Everyone knows that if you’re involved in a crash with an SUV and you’re in a smaller passenger car, your likelihood of serious injury or death is higher, right? Well, the laws of physics still do prevail, but a new study, found via TheCarConnection shows that, thanks to safety improvements in SUVs and pickup trucks, SUVs are safer today than 10 years ago, and less likely to kill others in crashes with them.
The Insurance Institute for Highway Safety (IIHS) took a look at one to four-year old SUVs, pickups and cars/minivans in 2000-2001 and 2008-2009 and compared the numbers of cars and minivan occupants killed in two-vehicle crashes with SUVs and pickups per million registered vehicle years.
The results showed that SUVs in the weight category of 3,000-3,499 pounds were involved in crashes that killed car and minivan occupants at a rate of 44 deaths per million registered vehicle years in 2000-2001. That rate dropped to 16, a decrease of nearly two-thirds, by 2008-2009.
During the same 2008-2009 time period, cars and minivans in the same weight category were involved in the deaths of occupants of other cars/minivans at a rate of 17 per million.
Reasons for vehicle safety improvements
Why the improvements? The short answer is new design of vehicles, stronger structures and side airbags.
SUVs are safer today because their front-end design allows their energy-absorbing structures to line up better with cars, thus reducing the bigger vehicles’ tendency to override cars in collisions. This change in alignment helps both vehicles manage crash energy and keep it away from vehicle occupants.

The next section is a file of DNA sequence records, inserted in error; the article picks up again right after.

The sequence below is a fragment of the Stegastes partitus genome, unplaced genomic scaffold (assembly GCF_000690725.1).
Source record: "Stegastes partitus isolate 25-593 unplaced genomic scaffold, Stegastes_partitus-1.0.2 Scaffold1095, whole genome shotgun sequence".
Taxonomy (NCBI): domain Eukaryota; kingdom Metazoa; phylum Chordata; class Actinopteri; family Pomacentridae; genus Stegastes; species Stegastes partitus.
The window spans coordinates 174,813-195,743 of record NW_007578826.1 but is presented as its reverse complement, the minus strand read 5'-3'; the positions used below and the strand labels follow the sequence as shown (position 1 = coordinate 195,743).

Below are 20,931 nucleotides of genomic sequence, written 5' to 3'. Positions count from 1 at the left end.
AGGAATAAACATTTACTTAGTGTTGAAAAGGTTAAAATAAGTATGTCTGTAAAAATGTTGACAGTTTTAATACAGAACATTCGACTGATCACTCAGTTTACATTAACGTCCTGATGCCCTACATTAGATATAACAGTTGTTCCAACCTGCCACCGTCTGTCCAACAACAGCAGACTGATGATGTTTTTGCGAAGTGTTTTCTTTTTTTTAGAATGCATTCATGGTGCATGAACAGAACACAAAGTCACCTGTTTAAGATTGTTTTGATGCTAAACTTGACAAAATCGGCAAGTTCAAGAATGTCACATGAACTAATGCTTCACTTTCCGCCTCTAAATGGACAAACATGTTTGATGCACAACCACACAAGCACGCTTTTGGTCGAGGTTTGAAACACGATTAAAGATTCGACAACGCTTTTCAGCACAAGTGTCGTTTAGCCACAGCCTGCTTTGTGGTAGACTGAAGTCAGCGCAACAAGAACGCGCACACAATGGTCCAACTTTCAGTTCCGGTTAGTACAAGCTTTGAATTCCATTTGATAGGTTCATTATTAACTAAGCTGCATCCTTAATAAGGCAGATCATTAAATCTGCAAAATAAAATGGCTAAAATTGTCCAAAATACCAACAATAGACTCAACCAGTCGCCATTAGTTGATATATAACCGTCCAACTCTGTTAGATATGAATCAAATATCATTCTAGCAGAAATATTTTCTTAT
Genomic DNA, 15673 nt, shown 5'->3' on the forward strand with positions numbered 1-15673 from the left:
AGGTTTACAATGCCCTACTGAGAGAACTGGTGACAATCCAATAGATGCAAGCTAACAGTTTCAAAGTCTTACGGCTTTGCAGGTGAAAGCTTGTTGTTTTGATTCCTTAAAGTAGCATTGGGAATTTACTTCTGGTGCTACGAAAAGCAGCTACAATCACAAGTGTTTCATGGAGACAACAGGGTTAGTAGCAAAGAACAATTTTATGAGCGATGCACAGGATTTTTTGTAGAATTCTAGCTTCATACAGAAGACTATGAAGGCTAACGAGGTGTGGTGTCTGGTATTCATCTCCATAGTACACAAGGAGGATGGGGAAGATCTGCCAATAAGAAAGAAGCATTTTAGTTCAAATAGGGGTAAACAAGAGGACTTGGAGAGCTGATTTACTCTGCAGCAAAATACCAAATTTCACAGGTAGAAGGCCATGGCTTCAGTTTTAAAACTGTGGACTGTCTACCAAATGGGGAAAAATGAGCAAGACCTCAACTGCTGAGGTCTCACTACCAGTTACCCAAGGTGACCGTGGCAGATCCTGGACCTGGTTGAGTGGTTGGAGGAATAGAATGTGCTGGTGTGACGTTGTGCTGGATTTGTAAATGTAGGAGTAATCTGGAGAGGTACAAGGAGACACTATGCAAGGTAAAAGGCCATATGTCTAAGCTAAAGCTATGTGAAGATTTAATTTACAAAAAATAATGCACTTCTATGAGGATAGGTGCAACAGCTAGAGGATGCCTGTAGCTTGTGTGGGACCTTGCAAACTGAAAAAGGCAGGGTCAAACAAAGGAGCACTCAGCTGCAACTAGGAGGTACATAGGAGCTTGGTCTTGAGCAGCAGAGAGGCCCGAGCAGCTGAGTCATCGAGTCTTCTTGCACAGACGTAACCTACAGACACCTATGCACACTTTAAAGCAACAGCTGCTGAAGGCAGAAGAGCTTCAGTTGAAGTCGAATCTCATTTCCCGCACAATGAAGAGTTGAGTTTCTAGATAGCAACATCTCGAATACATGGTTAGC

Car and minivan passengers, as well as passengers in all vehicles, are safer thanks to the increased head protection from head-protecting side airbags.
These two changes were the result of an effort by automakers, the National Highway Traffic Safety Administration (NHTSA) and the IIHS to address compatibility concerns about mismatched vehicles on U.S. roads. After a series of meetings in 2003, automakers agreed to the two changes. While the deadline for implementation was September 2009, many of the 2004-2008 vehicles were already in compliance. For example, 54 percent of 2004 SUVs and pickups complied with the front-end requirements, while 81 percent of 2007 models did.
Electronic stability control
Another IIHS finding from recently-calculated driver death rates for 2005-2008 models shows that drivers of SUVs are less likely to die in a crash, largely as a result of electronic stability control (ESC).
As of September 1, 2011, federal regulations require that all new light passenger vehicles include ESC as standard equipment.
See more on the IIHS study here.